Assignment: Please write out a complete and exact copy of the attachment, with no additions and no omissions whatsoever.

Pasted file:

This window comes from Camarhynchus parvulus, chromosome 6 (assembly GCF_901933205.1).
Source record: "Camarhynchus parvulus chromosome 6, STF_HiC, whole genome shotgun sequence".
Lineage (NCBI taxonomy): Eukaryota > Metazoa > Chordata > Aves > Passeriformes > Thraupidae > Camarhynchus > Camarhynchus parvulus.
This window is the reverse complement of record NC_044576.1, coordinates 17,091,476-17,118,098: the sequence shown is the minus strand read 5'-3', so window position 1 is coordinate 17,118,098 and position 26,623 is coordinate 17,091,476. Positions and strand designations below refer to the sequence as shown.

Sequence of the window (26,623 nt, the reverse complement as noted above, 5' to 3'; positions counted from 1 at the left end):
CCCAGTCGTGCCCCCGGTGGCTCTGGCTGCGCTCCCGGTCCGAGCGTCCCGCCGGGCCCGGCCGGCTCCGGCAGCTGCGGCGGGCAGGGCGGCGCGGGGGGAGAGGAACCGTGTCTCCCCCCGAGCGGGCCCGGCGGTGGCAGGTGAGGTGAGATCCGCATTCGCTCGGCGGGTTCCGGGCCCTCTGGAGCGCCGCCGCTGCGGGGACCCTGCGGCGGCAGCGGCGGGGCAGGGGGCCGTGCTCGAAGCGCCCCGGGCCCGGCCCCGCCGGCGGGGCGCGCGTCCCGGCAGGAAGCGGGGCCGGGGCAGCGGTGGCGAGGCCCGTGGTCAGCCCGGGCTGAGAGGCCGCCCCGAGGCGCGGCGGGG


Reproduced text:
This window comes from Camarhynchus parvulus, chromosome 6 (assembly GCF_901933205.1).
Source record: "Camarhynchus parvulus chromosome 6, STF_HiC, whole genome shotgun sequence".
Lineage (NCBI taxonomy): Eukaryota > Metazoa > Chordata > Aves > Passeriformes > Thraupidae > Camarhynchus > Camarhynchus parvulus.
This window is the reverse complement of record NC_044576.1, coordinates 17,091,476-17,118,098: the sequence shown is the minus strand read 5'-3', so window position 1 is coordinate 17,118,098 and position 26,623 is coordinate 17,091,476. Positions and strand designations below refer to the sequence as shown.

Sequence of the window (26,623 nt, the reverse complement as noted above, 5' to 3'; positions counted from 1 at the left end):
CCCAGTCGTGCCCCCGGTGGCTCTGGCTGCGCTCCCGGTCCGAGCGTCCCGCCGGGCCCGGCCGGCTCCGGCAGCTGCGGCGGGCAGGGCGGCGCGGGGGGAGAGGAACCGTGTCTCCCCCCGAGCGGGCCCGGCGGTGGCAGGTGAGGTGAGATCCGCATTCGCTCGGCGGGTTCCGGGCCCTCTGGAGCGCCGCCGCTGCGGGGACCCTGCGGCGGCAGCGGCGGGGCAGGGGGCCGTGCTCGAAGCGCCCCGGGCCCGGCCCCGCCGGCGGGGCGCGCGTCCCGGCAGGAAGCGGGGCCGGGGCAGCGGTGGCGAGGCCCGTGGTCAGCCCGGGCTGAGAGGCCGCCCCGAGGCGCGGCGGGG